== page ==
'Significant' risk of terrorists using charities

The Government has dismissed the need for a 'good faith' defence for humanitarian charities that accidentally come into financial contact with proscribed terrorist organisations.

The rejection came in the joint HM Treasury and Home Office response to their consultation on the Government's proposed measures, published in May, to protect charities from terrorist abuse.

Some of the 23 respondents to the consultation expressed concern that humanitarian work in certain parts of the world would be virtually criminalised unless trustees who had taken all reasonable steps to avoid abuse of their funds by terrorists were protected from the risk of prosecution.

In its report on the consultation, Review of Safeguards to Protect the Charitable Sector (England and Wales) from Terrorist Abuse, the Government dismisses such a defence as neither necessary nor justifiable.

"The breadth of the UK terrorism legislation, with respect to terrorist financing, reflects the importance of denying terrorists financial support," it says. "The legislation is in place to enable law enforcement to tackle abuse and negligence where it exists and where charities or individuals have acted intentionally or irresponsibly.

"Financial infrastructure is required to sustain international terrorist networks and promote their goals. The charitable sector cannot and should not be complicit, incidentally or otherwise, in supporting such ideology and networks."

The report acknowledges sector concerns about the independence and reputation of the Charity Commission in the light of the Government's call for it to work closely with counter-terrorist agencies. Many respondents felt that it could lose the goodwill of the sector.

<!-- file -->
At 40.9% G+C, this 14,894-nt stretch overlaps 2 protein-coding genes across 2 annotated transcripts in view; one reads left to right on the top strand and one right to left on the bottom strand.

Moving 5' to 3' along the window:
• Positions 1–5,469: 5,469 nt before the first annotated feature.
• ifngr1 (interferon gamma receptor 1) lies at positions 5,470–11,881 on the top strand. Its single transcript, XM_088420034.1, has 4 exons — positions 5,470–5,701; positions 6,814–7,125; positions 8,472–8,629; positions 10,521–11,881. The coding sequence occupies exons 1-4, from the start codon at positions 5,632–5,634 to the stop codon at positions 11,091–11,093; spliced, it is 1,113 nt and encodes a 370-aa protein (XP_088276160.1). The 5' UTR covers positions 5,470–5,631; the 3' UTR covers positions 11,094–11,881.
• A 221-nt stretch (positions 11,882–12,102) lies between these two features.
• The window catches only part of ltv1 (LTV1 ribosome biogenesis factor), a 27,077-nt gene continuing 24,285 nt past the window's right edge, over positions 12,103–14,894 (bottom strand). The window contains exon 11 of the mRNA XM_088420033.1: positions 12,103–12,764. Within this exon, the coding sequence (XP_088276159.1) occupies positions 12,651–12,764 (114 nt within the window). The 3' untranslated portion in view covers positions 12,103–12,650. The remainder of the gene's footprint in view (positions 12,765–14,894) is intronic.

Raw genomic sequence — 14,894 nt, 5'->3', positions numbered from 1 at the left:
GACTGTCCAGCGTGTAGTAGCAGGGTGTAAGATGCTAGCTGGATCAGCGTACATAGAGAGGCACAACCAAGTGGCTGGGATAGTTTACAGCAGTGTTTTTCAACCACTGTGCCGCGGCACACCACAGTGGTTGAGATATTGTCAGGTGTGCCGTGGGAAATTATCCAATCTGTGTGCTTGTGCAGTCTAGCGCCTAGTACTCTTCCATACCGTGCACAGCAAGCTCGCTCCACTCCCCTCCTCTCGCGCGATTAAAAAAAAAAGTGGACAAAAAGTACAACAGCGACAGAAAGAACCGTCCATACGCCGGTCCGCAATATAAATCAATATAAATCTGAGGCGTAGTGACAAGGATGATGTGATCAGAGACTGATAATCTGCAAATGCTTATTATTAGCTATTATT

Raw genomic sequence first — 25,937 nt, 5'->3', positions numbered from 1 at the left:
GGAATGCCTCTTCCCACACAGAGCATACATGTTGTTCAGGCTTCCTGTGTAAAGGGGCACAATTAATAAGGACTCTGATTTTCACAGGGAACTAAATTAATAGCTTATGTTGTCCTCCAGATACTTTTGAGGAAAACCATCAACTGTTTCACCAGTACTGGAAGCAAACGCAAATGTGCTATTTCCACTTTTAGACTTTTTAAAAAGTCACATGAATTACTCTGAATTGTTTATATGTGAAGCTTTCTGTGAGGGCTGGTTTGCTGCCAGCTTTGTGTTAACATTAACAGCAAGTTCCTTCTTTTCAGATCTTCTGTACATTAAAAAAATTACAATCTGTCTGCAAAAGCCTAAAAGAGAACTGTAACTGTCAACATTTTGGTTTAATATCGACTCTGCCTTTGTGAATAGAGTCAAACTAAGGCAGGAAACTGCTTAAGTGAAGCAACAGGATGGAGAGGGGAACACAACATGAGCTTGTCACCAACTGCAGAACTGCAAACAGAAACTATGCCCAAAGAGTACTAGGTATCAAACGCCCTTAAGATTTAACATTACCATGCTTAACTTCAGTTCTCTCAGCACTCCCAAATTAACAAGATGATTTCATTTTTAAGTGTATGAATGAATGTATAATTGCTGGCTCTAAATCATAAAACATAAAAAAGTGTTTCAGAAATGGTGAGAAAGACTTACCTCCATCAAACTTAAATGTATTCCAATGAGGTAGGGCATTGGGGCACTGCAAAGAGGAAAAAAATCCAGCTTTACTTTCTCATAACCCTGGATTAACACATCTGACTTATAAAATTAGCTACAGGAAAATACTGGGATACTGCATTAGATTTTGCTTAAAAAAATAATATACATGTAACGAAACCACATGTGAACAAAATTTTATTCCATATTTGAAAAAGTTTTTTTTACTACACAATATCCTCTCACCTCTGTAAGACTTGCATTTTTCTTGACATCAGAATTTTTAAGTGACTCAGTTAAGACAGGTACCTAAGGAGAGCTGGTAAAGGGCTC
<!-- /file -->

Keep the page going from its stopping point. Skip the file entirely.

But it says: "The Government is of the firm view that the Charity Commission is uniquely placed to deal with abuse where it does occur in charities". It welcomes the regulator's commitment to redirect a "significant level of existing resources" to counter-terrorism work.

The Government also repeats its call for the commission to become more proactive in investigating perceived threats, including, "where appropriate", site visits to charities.

It says the regulator should act proportionately to the risk to avoid imposing unnecessary burdens on the sector. It also acknowledges respondents' concerns about a "one size fits all policy", and says the commission should produce practical advice for trustees on assessing risk to their own organisations.

It also says it will work with the commission to produce guidance for humanitarian charities worried about being designated as supporters of terrorism by foreign governments - especially that of the US.

"Advice should reflect the differing stances taken by members of the international community to certain organisations and the risks and consequences associated with working abroad and under foreign jurisdictions," the report says.

It says the Government acknowledges the sector's view terrorist abuse of charities is very low, but describes the risk as significant: "Such exploitation is unacceptable, and the impact of even one proven case involving a charity is potentially significant for public trust and confidence in charity."

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